Guaranteed most of Debtor's customers do not buy from eBay stores or auction on eBay.

                Comment


                • #9
                  Re: Anatomy of a credit crunch induced bankruptcy - Eric Janszen

                  After Itulip posted the Waterford crystal bankruptcy, it seems like the companies that are most likely to crash and burn are those heavily in debt.

                  I think if anyone is thinking in investing in a company during this recession/depression, the first criteria would be for the company to be debt free and, even better, if its competitors were to have excessive debt. It's more likely to be the one left standing perhaps.


                  Just a thought.

                  Comment


                  • #10
                    Re: Anatomy of a credit crunch induced bankruptcy - Eric Janszen

                    I know who the "wholesaler" is: does not change my life or EJ's article however...
                    Last edited by LargoWinch; 01-23-09, 09:17 PM.

                    Comment


                    • #11
                      Re: Anatomy of a credit crunch induced bankruptcy - Eric Janszen

                      Originally posted by EJ View Post
                      ...Today the gold market once again frustrated the impatient deflationistas who have been calling for gold to fall to under $450 since at least mid 2008. Settling just below $900, market participants confirmed what the AEIR and others who understand how the economy and monetary system operate already know, that on the other side of all of this money pumping by the Fed is a tide of inflation that will be expressed as rising goods prices, no matter that prices of assets inflated by CDOs and another financial magic -- such as houses and retail commercial real estate -- are down for the count...
                      Where the currencies have already been inflated [debased] compared to the reserve currency, the inflation is already underway. Canada's latest stats out today:
                      Food prices eat in to household incomes

                      Alia McMullen, Financial Post
                      Published: Friday, January 23, 2009
                      Car-driving Canadians continued to receive a welcome reprieve from lower gasoline prices in December. But for those that like to eat, which is likely most, food prices have persistently escalated and are predicted to remain costlier in the coming months...

                      ...The cost of food rose 7.3% in 2008, inching up 0.3% in December for a fourteenth straight month of increase, Statistics Canada figures showed Friday. Marking the sharpest increase was the cost of fresh vegetables, which were 26.9% higher than in December last year. Other notable increases included a 18.9% rise in fruit prices, a 12.4% increase in bakery product prices, a 6% rise in the cost of dairy products and a 5.5% increase in meat prices...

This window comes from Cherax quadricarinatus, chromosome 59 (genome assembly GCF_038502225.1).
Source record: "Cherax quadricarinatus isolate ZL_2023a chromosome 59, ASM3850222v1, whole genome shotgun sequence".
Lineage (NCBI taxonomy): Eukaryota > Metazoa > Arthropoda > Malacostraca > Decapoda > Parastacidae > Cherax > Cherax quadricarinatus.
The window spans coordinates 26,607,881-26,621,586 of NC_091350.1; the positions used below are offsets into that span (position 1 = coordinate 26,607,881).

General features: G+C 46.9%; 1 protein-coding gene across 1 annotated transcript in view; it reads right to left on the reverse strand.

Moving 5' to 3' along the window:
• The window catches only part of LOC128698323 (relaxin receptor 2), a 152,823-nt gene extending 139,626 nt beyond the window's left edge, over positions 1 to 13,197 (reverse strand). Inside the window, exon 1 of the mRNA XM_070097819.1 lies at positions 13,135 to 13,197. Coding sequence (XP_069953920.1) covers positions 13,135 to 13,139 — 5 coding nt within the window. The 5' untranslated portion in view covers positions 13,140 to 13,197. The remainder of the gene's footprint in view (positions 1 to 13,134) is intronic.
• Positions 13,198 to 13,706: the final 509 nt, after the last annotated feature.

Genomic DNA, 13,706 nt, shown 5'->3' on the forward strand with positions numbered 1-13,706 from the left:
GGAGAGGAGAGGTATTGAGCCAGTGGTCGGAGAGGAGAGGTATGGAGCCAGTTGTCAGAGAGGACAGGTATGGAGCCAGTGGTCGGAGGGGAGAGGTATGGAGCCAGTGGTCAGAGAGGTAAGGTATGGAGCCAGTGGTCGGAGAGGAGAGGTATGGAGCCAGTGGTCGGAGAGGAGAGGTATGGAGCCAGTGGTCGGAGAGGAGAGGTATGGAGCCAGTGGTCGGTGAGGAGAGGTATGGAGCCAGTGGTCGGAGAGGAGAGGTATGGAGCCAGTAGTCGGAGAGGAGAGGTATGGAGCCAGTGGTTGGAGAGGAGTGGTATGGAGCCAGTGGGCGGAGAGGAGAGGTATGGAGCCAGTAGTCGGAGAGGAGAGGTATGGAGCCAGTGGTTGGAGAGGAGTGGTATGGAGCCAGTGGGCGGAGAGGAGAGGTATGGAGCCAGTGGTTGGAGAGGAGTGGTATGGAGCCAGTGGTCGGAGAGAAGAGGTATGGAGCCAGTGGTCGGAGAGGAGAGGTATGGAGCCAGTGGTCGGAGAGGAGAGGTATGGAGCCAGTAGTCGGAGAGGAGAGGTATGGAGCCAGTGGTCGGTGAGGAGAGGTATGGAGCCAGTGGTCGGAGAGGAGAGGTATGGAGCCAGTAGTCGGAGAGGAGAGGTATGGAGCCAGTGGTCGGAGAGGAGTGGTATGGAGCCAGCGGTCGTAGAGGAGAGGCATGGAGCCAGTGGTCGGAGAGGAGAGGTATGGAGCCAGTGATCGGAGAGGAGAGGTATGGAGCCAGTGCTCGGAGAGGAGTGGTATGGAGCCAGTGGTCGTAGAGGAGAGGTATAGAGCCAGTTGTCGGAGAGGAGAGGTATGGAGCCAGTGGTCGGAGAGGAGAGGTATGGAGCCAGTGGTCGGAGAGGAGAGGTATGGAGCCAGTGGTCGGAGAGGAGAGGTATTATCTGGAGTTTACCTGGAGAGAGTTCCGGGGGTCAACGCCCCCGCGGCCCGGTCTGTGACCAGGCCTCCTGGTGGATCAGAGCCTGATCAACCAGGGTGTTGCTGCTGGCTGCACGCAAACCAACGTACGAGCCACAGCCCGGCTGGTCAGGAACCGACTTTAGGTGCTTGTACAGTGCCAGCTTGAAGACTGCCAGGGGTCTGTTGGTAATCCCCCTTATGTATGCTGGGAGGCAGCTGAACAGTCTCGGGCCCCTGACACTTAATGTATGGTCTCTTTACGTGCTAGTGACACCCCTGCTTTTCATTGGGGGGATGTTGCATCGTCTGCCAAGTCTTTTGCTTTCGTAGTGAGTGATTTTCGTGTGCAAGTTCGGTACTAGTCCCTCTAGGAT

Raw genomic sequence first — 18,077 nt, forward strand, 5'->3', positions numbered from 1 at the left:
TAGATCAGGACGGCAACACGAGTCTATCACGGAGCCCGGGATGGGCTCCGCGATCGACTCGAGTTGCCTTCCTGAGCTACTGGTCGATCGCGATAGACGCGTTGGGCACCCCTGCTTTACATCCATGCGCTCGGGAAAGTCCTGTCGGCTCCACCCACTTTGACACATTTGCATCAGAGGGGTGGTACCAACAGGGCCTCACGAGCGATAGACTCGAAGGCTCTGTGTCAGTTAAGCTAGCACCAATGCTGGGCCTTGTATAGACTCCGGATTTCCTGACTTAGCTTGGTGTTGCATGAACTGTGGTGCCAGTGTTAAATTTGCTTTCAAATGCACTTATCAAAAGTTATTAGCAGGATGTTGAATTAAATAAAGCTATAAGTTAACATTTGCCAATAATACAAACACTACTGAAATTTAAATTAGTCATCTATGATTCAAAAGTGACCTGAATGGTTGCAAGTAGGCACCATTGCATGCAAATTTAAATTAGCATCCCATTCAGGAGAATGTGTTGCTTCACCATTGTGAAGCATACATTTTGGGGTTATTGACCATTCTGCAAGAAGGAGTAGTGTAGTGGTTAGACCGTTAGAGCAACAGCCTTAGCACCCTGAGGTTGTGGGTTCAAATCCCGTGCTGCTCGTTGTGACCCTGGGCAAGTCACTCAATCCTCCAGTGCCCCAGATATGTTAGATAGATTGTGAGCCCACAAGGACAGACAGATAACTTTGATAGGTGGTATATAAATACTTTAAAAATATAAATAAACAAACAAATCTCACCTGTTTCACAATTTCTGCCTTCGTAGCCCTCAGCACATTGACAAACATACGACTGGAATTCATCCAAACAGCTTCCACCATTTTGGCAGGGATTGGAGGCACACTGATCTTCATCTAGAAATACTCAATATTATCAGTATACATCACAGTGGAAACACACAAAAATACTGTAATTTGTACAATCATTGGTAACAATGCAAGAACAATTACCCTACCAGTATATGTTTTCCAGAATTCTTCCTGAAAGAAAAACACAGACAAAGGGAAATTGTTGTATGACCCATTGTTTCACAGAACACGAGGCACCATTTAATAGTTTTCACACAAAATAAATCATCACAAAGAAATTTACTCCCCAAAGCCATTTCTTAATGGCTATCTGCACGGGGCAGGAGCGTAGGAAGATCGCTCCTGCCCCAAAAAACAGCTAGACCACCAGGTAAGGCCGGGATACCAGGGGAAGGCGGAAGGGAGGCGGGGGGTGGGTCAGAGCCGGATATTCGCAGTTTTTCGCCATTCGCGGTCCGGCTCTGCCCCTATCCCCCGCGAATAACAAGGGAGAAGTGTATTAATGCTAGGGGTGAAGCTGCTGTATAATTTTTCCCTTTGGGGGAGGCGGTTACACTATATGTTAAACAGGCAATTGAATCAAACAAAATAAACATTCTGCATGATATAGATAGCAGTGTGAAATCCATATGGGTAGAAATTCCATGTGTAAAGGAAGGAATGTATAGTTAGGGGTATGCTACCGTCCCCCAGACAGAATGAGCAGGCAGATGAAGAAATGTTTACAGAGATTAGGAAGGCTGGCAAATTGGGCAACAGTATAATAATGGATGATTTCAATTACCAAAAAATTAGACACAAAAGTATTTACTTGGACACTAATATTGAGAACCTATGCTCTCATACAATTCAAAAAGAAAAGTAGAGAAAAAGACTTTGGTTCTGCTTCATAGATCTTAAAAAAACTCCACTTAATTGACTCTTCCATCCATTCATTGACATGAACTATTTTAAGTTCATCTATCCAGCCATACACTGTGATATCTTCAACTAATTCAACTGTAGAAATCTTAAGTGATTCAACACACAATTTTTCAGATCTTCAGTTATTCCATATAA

[Starving Steve must live in a different Canada from the one I live in ]
                      Now the obligatory deflation scare paragraph:
                      ...While it might not be reflected in the grocery receipts and mortgage costs, the overall cost of living is falling. Consumer prices fell a seasonally adjusted 0.4% in December to take the annual rate of price change down to 1.2% -- the lowest reading since Jan. 2007. The inflation rate has fallen sharply from its recent peak of 3.5% in August, causing some economists to speculate that Canada is crawling dangerously close to deflation, an economically damaging spiral of price decreases that comes hand in hand with production cuts and job losses...
                      Followed by this little deal closer:
                      ...Core inflation, which is the preferred measure of the central bank, was unchanged at an annual pace of 2.4% in December. The Bank of Canada predicted this rate to bottom at 1.1% in the fourth quarter, below its 2% target, but safely above deflationary territory.
                      So if it wasn't for falling energy prices there would be no "deflation" in Canada...

                      Comment


                      • #12
                        Re: Anatomy of a credit crunch induced bankruptcy - Eric Janszen

                        Originally posted by GRG55 View Post
                        Where the currencies have already been inflated [debased] compared to the reserve currency, the inflation is already underway. Canada's latest stats out today:
                        Canada should be seeing general inflation over the last year or so based on the decline of the Canadian dollar. It's down in relative value over 25% since the peak in late 2007. While it's not a 1:1 correlation, a falling currency will tend to raise commodity prices. Gold tends to have a much more direct correlation than lettuce, but lettuce growers do need to make money.

                        CanadianDollar.jpg